News / Europe

    Kerry Raises Concerns About NGOs in Russia

    U.S. Secretary of State John Kerry speaks with Moscow Helsinki Group founding member and chairwoman Lyudmila Alekseyeva, U.S. ambassador's residence, Moscow, May 8, 2013.
    U.S. Secretary of State John Kerry speaks with Moscow Helsinki Group founding member and chairwoman Lyudmila Alekseyeva, U.S. ambassador's residence, Moscow, May 8, 2013.
    Following discussions with Russian Foreign Minister Sergei Lavrov, U.S. Secretary of State John Kerry says Washington is concerned about how non-governmental organizations that have received U.S. funding are being treated by the Kremlin.
     
    The new Russian law requires organizations in Russia that receive money from abroad to register as foreign agents, a term synonymous with espionage during Soviet times.
     
    Since the law was enacted last year, hundreds of NGOs have come under heavy scrutiny by the government and have even been raided and had legal action taken against them. Many of the NGO employees say they feel like they’re being harassed by the state.
     
    Political and civil activist Lev Ponomaryov says the hostile situation in Russia affects society.
     
    "We are not only talking about the liquidation of independent human rights and other movements," he said. "An unconstitutional coup is taking place in Russia, and these words are pretty serious accusations."
     
    While Kerry says Washington is worried about the Kremlin’s crackdown on the organizations, Ponomaryov says he is not convinced the United States will do anything about the situation.
     
    "Once again U.S. officials are using smooth language, saying, 'we sympathize with you; we are not going to abandon you; that you are at the forefront of the fight for democracy,'" said Ponomaryov, describing U.S. sentiment as "smooth talking."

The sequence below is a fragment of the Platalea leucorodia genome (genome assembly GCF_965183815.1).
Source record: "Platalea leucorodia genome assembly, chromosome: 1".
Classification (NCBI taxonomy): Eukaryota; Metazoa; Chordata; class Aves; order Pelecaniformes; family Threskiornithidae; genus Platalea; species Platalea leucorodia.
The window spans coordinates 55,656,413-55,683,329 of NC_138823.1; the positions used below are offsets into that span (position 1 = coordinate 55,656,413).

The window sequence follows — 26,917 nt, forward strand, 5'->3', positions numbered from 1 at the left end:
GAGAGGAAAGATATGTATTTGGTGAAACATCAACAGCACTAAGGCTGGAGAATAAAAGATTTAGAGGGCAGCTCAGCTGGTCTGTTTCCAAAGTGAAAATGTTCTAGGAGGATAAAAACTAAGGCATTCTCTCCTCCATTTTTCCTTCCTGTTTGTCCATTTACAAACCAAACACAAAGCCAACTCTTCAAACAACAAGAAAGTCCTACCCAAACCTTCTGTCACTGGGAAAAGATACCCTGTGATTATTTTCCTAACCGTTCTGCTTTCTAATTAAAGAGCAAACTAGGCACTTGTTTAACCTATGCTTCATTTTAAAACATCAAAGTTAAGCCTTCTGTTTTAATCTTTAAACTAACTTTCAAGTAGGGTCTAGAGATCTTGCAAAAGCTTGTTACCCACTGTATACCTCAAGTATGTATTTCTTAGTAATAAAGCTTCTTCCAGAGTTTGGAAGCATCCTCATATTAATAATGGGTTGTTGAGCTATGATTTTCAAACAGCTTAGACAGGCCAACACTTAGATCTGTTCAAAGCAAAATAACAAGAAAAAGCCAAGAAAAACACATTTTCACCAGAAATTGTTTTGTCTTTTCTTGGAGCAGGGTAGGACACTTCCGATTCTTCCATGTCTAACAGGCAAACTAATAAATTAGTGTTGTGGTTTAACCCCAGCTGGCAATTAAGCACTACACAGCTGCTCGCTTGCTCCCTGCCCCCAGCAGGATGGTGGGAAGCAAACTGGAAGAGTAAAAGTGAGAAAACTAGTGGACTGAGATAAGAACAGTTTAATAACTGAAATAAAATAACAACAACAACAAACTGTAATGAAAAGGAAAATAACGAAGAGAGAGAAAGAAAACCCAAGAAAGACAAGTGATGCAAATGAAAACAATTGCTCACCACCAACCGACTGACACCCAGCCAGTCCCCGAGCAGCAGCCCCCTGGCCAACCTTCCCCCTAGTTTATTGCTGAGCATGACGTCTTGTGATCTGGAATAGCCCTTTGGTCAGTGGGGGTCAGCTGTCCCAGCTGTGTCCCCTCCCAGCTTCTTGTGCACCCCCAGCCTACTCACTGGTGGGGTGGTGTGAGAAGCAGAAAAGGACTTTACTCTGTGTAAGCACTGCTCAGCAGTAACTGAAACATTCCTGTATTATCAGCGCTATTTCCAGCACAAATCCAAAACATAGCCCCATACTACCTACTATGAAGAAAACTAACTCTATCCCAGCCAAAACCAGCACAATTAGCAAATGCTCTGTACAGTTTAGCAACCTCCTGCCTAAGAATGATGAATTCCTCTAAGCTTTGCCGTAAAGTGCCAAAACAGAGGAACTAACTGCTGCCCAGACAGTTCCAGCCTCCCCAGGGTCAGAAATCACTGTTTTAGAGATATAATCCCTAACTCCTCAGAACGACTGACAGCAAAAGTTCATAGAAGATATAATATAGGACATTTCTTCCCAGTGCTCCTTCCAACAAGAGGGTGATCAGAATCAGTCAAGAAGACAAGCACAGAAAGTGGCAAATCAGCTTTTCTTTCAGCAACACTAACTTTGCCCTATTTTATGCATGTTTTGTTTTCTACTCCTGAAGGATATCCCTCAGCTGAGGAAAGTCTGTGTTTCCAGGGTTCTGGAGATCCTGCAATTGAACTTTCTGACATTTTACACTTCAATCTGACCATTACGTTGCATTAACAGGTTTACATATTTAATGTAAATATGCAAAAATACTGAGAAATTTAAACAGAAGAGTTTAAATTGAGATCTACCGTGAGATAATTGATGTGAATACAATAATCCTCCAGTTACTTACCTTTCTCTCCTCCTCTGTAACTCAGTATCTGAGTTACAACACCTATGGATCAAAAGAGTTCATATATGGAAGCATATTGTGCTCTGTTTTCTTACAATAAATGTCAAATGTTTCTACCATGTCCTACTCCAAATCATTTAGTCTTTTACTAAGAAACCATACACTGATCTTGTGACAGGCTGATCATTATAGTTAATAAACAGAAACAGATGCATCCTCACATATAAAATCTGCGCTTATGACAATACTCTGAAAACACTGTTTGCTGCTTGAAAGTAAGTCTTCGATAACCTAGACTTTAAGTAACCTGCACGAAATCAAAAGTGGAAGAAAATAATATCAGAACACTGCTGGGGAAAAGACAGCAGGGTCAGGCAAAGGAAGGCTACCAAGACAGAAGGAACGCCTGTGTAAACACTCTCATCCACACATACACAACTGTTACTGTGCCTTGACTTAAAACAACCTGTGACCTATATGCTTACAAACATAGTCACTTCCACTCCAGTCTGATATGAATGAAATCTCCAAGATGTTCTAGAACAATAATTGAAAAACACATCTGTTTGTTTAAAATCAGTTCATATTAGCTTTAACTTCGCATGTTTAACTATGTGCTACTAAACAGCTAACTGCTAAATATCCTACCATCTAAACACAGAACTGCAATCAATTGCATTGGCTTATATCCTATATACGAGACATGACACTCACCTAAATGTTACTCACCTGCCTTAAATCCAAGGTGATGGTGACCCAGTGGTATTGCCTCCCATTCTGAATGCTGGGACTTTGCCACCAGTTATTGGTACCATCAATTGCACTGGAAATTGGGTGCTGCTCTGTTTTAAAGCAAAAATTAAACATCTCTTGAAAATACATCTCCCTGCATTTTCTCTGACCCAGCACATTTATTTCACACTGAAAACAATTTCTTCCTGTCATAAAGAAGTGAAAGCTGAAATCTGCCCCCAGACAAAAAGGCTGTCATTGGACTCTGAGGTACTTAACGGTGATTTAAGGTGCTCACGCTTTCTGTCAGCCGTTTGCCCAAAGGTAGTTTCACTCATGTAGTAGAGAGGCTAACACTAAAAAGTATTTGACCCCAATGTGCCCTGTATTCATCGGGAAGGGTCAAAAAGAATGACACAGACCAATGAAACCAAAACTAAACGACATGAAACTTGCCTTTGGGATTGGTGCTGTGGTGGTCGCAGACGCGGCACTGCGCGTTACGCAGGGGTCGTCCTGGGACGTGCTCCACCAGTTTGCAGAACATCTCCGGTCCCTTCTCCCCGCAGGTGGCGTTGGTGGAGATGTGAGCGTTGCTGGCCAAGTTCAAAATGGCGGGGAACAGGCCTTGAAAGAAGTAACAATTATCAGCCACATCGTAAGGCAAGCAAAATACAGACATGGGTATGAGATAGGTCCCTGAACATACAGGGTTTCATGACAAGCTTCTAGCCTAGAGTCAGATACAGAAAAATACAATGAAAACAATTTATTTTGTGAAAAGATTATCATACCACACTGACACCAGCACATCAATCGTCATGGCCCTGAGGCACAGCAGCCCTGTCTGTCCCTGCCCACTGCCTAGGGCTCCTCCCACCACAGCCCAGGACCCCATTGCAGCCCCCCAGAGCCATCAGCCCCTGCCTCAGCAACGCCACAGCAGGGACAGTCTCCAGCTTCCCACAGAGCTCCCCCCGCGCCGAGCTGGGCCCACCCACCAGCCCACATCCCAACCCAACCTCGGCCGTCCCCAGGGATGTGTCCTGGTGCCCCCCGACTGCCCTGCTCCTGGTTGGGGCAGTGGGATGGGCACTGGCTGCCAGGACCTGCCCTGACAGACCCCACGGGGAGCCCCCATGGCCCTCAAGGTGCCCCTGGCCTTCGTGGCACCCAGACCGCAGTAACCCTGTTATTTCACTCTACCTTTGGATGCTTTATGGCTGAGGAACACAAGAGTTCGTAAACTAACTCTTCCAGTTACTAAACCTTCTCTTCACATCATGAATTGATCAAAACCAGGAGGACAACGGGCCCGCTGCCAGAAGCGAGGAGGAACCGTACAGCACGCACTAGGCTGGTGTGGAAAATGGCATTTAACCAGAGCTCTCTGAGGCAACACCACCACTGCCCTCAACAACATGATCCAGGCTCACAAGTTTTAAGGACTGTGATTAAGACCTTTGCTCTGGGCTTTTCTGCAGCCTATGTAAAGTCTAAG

"These are Russia’s domestic issues and it will be difficult for the United States or any foreign government to have much influence," he said.
     
    Last month, a Moscow court ruled that Golos, the only independent vote-monitoring agency in Russia, pay roughly $65,000 for receiving money from the Norwegian Helsinki Committee, an organization that supports people who are persecuted for their opinions. The head of Golos says it has not received any money from abroad since the NGO law was enacted last November.
     
    The Kremlin maintains that it is merely enforcing the law.
     
    Meanwhile, Russian President Vladimir Putin claims unprecedented protests he is facing Russia are being funded by the United States.

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    by: Gennady from: Russia, Volga Region
    May 08, 2013 8:40 PM
    The political and civil activist Lev Ponomaryov shouldn’t be frustrated about the hostile situation in Russia affecting society, the liquidation of independent human rights and other movements, about the unconstitutional coup that has taken place in Russia and the reluctance of the US to interfere. To his dismay the U.S. Secretary of State John Kerry was of opinion that "These are Russia’s domestic issues and it will be difficult for the United States or any foreign government to have much influence." In his impatience Lev Ponomaryov overlooked that the Kremlin has suddenly changed its mood lately and Mr. Putin has smiled (imagine that!) to the U.S. Secretary of State John Kerry. One year ago it would look impossible when Mr. Putin was furious at the USA when he had faced the opposition to his prolonged stay in power. Although not admitting publicly, the Kremlin has recognised the severity of the situation domestically and internationally it has found itself in. Now Mr. Putin wants to win time, to prolong his rule and stay at the helm. Russian opposition should applaud at U-turn displayed by the FSB regime willing wider cooperation with the USA.

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